Asian Culture Club Finds Success With First Official Year


Stefani Zeiger

Members of Asian Culture Club stand in front of Asian demons, after discussing them at length during their meeting.

Stefani Zeiger, Online Editor-in-Chief

Asian Culture Club began its trial period last year and generated enough success to continue on as an official club this year.

The idea originated with seniors Laura Kim and Jasmine Cuasay.

“We noticed that in MHS there was a lack of representation for Asians,” said Kim. “There’s a fair number of Asians [here]. It’d be nice to have some sort of gathering.”

Since its introduction, the club has become a place for fun and learning for those apart of the culture and also those just wanting to find out more.

“We have a lot of regular members, and everyone enthusiastically participates. I think a lot of students are learning things about new cultures even some about their own heritages,” said Sara Sinclair, co-adviser and instructional assistant.

Because of high regular attendance, the club has been able to partake in various culturally-related activities. Asian Culture Club has brought in cultural games from Korea called Gonggi and Ghost Stop; cultural dresses from the Philippines, Korea and Japan; and food, such as kimbap, kimchi and silkworms.

By introducing these components of culture, members of the club are able to share aspects of their own culture along with learning about others.

“We’ve talked a lot about how Eastern culture is often misrepresented; we want to bring light on that subject,” said Cuasay.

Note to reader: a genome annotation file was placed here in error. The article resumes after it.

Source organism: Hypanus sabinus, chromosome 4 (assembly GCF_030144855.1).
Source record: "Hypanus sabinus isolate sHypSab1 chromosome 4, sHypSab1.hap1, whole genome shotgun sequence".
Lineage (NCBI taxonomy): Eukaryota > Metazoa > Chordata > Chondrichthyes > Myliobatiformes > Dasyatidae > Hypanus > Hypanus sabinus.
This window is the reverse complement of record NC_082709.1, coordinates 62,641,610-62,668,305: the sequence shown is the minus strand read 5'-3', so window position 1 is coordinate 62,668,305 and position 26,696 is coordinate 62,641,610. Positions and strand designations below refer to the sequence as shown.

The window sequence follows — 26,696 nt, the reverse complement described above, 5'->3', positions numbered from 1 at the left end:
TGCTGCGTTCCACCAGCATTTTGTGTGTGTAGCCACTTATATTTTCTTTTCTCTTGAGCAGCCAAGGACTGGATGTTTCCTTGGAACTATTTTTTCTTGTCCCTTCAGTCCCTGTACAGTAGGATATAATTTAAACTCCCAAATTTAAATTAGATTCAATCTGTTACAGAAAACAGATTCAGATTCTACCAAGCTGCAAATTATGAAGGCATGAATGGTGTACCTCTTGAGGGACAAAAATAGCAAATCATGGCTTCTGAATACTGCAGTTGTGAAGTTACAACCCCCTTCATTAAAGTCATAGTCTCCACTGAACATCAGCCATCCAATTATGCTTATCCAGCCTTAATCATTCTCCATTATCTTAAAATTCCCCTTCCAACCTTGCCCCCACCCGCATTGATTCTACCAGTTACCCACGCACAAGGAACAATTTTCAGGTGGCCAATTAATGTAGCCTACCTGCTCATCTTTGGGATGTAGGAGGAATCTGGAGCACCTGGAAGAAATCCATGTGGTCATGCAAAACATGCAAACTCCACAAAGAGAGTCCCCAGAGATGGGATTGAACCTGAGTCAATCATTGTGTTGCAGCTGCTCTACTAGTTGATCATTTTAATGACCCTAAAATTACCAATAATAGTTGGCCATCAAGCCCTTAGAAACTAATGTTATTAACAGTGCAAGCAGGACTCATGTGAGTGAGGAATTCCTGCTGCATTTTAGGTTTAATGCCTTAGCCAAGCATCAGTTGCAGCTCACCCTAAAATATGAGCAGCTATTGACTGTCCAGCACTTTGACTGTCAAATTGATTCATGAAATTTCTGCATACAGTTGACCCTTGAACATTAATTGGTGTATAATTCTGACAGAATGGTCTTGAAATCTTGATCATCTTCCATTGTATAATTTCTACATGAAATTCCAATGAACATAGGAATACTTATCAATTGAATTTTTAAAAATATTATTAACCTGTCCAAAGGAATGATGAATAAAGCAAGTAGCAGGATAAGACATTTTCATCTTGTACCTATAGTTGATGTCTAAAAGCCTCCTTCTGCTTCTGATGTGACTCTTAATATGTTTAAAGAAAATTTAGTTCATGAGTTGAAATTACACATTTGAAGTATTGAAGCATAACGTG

Through the incorporation of cultural dress, the exploration of languages and the engagement in trivia, members can learn to break stereotypes and improve their knowledge of Asian countries.

Students in the club enjoy sharing different aspects of their own culture that most members haven’t encountered, such as food, as sophomore Justin So cited as a reason for his own involvement.

“I like the idea of sharing the culture with the student body, teaching them our cultures and seeing how they react [and] if it appeals to them,” said So.

Both advisers of the club are of Caucasian decent; however, they both have experiences with Asian countries.

“I like the enthusiasm and how many different countries we have represented; I like learning things from the students,” said Sinclair.
Not only does Sinclair learn from the students, but she gives an interesting perspective from her own life.

Sinclair said, “I lived in Japan for five years, and I speak fluent Japanese; Dan Warren, [co-sponsor and instructional assistant], lived in Taiwan for five years.”

The unique backgrounds of the advisers have helped them learn about aspects of Asian culture and given them opportunities to broaden their knowledge. Because of this, they’re able to share stories and inform members about the cultures of the countries in which they lived.

Asian Culture Club has proven itself popular among the student body with roughly 30 members. Because it’s the first Asian Club Mundelein has had, students are eager to contribute and learn about new cultures.